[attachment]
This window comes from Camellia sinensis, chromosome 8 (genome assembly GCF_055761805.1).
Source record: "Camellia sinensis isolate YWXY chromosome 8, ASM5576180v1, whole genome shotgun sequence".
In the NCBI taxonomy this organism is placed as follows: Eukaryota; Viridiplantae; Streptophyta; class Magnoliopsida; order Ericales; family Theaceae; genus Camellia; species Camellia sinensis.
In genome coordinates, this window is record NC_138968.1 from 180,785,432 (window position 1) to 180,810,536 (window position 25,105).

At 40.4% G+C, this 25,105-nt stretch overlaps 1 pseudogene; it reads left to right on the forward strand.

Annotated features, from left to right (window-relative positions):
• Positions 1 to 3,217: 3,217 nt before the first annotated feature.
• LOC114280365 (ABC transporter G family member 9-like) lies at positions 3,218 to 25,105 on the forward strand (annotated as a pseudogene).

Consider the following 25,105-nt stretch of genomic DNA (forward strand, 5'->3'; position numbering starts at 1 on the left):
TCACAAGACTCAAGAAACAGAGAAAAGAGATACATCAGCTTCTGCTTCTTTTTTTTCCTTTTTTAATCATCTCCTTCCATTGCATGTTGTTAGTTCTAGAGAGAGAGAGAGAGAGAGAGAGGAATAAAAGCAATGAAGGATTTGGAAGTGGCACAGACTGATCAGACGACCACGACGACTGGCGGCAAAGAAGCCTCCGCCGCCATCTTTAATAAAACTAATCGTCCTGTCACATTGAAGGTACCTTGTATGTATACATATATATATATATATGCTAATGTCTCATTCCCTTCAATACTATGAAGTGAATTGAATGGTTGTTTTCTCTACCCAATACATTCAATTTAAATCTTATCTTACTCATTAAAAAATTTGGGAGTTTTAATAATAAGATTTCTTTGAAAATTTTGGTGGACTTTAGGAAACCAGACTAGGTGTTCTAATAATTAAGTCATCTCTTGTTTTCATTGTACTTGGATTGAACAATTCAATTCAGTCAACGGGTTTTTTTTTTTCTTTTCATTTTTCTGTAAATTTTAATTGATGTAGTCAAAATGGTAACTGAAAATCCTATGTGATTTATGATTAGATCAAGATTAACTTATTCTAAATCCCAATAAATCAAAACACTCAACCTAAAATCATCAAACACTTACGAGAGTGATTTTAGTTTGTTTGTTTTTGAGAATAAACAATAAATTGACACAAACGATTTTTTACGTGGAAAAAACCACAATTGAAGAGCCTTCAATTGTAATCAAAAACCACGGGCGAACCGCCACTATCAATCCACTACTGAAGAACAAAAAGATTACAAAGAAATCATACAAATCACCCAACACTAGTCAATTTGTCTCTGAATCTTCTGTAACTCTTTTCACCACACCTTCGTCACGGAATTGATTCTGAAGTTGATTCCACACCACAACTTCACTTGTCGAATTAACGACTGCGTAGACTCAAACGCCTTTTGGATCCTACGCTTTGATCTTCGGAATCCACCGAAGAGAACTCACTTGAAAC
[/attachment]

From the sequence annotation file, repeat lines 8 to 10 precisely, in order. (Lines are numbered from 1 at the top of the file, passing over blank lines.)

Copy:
• LOC114280365 (ABC transporter G family member 9-like) lies at positions 3,218 to 25,105 on the forward strand (annotated as a pseudogene).

Consider the following 25,105-nt stretch of genomic DNA (forward strand, 5'->3'; position numbering starts at 1 on the left):
TCACAAGACTCAAGAAACAGAGAAAAGAGATACATCAGCTTCTGCTTCTTTTTTTTCCTTTTTTAATCATCTCCTTCCATTGCATGTTGTTAGTTCTAGAGAGAGAGAGAGAGAGAGAGAGGAATAAAAGCAATGAAGGATTTGGAAGTGGCACAGACTGATCAGACGACCACGACGACTGGCGGCAAAGAAGCCTCCGCCGCCATCTTTAATAAAACTAATCGTCCTGTCACATTGAAGGTACCTTGTATGTATACATATATATATATATATGCTAATGTCTCATTCCCTTCAATACTATGAAGTGAATTGAATGGTTGTTTTCTCTACCCAATACATTCAATTTAAATCTTATCTTACTCATTAAAAAATTTGGGAGTTTTAATAATAAGATTTCTTTGAAAATTTTGGTGGACTTTAGGAAACCAGACTAGGTGTTCTAATAATTAAGTCATCTCTTGTTTTCATTGTACTTGGATTGAACAATTCAATTCAGTCAACGGGTTTTTTTTTTTCTTTTCATTTTTCTGTAAATTTTAATTGATGTAGTCAAAATGGTAACTGAAAATCCTATGTGATTTATGATTAGATCAAGATTAACTTATTCTAAATCCCAATAAATCAAAACACTCAACCTAAAATCATCAAACACTTACGAGAGTGATTTTAGTTTGTTTGTTTTTGAGAATAAACAATAAATTGACACAAACGATTTTTTACGTGGAAAAAACCACAATTGAAGAGCCTTCAATTGTAATCAAAAACCACGGGCGAACCGCCACTATCAATCCACTACTGAAGAACAAAAAGATTACAAAGAAATCATACAAATCACCCAACACTAGTCAATTTGTCTCTGAATCTTCTGTAACTCTTTTCACCACACCTTCGTCACGGAATTGATTCTGAAGTTGATTCCACACCACAACTTCACTTGTCGAATTAACGACTGCGTAGACTCAAACGCCTTTTGGATCCTACGCTTTGATCTTCGGAATCCACCGAAGAGAACTCACTTGAAAC